HVA musical theater’s ‘West Side Story’ April 27-29

Hardin Valley musical theater students practice a dance routine for their upcoming production of “West Side Story,” scheduled for April 27 through April 29, at HVA. On hand for the practice were from left, Chase Anderson, Max Anderson, Tristan Saidak, Alex Cole, Jakob Willen and Oliver Ediston.
Hardin Valley Academy’s musical theater students are rumbling to bring “West Side Story” to the community.

The class will perform the musical, which is open to the public, at 7 p.m. Friday, April 27, and Saturday, April 28; and 3 p.m., Sunday, April 29, in the school auditorium, 11345 Hardin Valley Road.

Tickets are $10 for adults and $5 for students, and are available at the door.

About 100 students are involved in the production — from the orchestra to backstage and tech crews to the performers — said Teresa Scoggins, HVA choir director.

“[There are] around 60 on stage alone,” she added.

Of those cast members, sophomore Cameron Roberts and senior Chloe Freeman have the lead roles as Tony and Maria. They are joined by junior Cole Lawrence, playing Bernardo; junior Grace Warnock as Anita; senior Max Fleischhaker as Riff; and junior Triston Saidak as Action.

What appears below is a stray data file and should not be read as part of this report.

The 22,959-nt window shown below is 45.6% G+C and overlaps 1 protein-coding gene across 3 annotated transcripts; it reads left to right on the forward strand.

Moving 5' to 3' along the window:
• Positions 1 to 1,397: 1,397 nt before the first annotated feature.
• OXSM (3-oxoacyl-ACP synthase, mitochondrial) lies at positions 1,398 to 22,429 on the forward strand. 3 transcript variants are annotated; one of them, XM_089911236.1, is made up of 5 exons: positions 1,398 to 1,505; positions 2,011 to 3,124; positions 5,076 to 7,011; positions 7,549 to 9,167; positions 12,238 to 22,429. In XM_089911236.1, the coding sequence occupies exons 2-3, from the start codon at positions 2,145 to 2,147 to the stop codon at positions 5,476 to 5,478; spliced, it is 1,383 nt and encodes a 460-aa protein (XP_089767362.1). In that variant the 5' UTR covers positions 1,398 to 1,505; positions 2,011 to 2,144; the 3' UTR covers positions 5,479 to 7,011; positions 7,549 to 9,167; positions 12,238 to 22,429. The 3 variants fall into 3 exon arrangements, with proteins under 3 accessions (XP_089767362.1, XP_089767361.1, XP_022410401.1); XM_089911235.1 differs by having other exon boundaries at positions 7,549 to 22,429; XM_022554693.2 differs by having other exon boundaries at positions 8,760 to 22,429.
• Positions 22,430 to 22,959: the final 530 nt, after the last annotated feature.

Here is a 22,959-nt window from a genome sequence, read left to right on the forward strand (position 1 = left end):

“The choreographer and I chose this musical because when (students) auditioned, we found out they could ‘really’ dance,” Scoggins said. “Therefore, we wanted to do a dance-heavy show.”

“West Side Story,” inspired by William Shakespeare’s “Romeo and Juliet,” just celebrated its 60th anniversary.

The musical originally was performed on Broadway in 1957 with music from Leonard Bernstein, lyrics by Stephen Sondheim and a book by Arthur Laurents. It was made into a movie production in 1961, which won 10 Academy Awards, including Best Picture.

Set in the Upper West Side neighborhood of New York City in the mid-1950s, it tells the story of the rivalry between the Jets (Caucasian) and Sharks (Puerto Rican), two teen street gangs.

Tony, a former Jets member and best friend of Jets leader, Riff, falls in love with Maria, sister of Bernardo, who leads the Sharks.

“In today’s political climate and all of the issues we still have with race, I believe that West Side Story is still very relevant to today’s world,” Scoggins said. “It is a story of love, yes; but [it also] is a story about how race and fear of things we don’t know can make us do and say things we don’t mean. These are lessons everyone can learn from.”